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Network models provide insights into how oriens-lacunosum-moleculare and bistratified cell interactions influence the power of local hippocampal CA1 theta oscillations.

Ferguson KA, Huh CY, Amilhon B, Manseau F, Williams S, Skinner FK - Front Syst Neurosci (2015)

Bottom Line: We found that our models operate in regimes that could be distinguished by whether OLM cells minimally or strongly affected the power of network theta oscillations due to balances that, respectively, allow compensatory effects or not.Inactivation of OLM cells could result in no change or even an increase in theta power.We predict that the dis-inhibitory effect of OLM cells to BiCs to pyramidal cell interactions plays a critical role in the resulting power of network theta oscillations.

View Article: PubMed Central - PubMed

Affiliation: Division of Fundamental Neurobiology, Toronto Western Research Institute, University Health Network Toronto, ON, Canada ; Department of Physiology, University of Toronto Toronto, ON, Canada.

ABSTRACT
Hippocampal theta is a 4-12 Hz rhythm associated with episodic memory, and although it has been studied extensively, the cellular mechanisms underlying its generation are unclear. The complex interactions between different interneuron types, such as those between oriens-lacunosum-moleculare (OLM) interneurons and bistratified cells (BiCs), make their contribution to network rhythms difficult to determine experimentally. We created network models that are tied to experimental work at both cellular and network levels to explore how these interneuron interactions affect the power of local oscillations. Our cellular models were constrained with properties from patch clamp recordings in the CA1 region of an intact hippocampus preparation in vitro. Our network models are composed of three different types of interneurons: parvalbumin-positive (PV+) basket and axo-axonic cells (BC/AACs), PV+ BiCs, and somatostatin-positive OLM cells. Also included is a spatially extended pyramidal cell model to allow for a simplified local field potential representation, as well as experimentally-constrained, theta frequency synaptic inputs to the interneurons. The network size, connectivity, and synaptic properties were constrained with experimental data. To determine how the interactions between OLM cells and BiCs could affect local theta power, we explored how the number of OLM-BiC connections and connection strength affected local theta power. We found that our models operate in regimes that could be distinguished by whether OLM cells minimally or strongly affected the power of network theta oscillations due to balances that, respectively, allow compensatory effects or not. Inactivation of OLM cells could result in no change or even an increase in theta power. We predict that the dis-inhibitory effect of OLM cells to BiCs to pyramidal cell interactions plays a critical role in the resulting power of network theta oscillations. Overall, our network models reveal a dynamic interplay between different classes of interneurons in influencing local theta power.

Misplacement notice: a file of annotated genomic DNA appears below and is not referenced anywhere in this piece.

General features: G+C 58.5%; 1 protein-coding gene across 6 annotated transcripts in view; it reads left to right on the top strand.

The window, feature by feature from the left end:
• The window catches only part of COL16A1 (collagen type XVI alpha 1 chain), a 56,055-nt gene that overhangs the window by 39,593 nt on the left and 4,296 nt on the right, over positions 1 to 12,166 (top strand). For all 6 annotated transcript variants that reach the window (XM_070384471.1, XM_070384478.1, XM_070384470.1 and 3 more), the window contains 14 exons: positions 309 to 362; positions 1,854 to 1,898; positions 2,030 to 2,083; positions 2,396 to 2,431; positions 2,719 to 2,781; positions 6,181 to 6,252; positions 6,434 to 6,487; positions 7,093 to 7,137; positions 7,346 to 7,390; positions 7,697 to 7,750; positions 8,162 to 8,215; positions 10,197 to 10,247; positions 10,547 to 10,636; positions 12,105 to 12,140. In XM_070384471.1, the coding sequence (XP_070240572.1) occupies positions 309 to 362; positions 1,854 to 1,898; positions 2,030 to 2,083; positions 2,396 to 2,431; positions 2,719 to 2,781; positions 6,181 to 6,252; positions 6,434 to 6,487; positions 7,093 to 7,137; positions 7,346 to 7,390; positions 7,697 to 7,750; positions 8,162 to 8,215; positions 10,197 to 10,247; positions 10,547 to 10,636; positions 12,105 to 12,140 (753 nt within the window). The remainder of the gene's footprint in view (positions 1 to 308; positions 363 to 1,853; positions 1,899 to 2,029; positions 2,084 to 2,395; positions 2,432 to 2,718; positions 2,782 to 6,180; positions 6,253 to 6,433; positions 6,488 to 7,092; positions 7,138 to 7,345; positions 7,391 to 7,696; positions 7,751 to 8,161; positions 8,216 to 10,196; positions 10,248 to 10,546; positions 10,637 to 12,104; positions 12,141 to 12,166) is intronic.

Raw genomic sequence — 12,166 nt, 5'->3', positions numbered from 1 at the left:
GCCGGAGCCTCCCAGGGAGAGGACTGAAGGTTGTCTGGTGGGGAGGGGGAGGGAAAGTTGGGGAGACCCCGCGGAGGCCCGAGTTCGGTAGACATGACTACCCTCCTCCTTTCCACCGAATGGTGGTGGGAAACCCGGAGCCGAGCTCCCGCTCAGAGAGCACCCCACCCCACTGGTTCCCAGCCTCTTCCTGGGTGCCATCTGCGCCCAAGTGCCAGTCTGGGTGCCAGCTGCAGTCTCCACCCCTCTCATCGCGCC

No MeSH data available.


Firing rates and spike characteristics of SOM+ interneuron model closely matches experiment An example intracellular recording of a SOM+ cell during current clamp with applied current of 61 pA (top) is compared with the firing of our SOM+ cell model with an applied current of 61 pA (bottom). The spike characteristics and firing rates of the model closely match those of the experiment.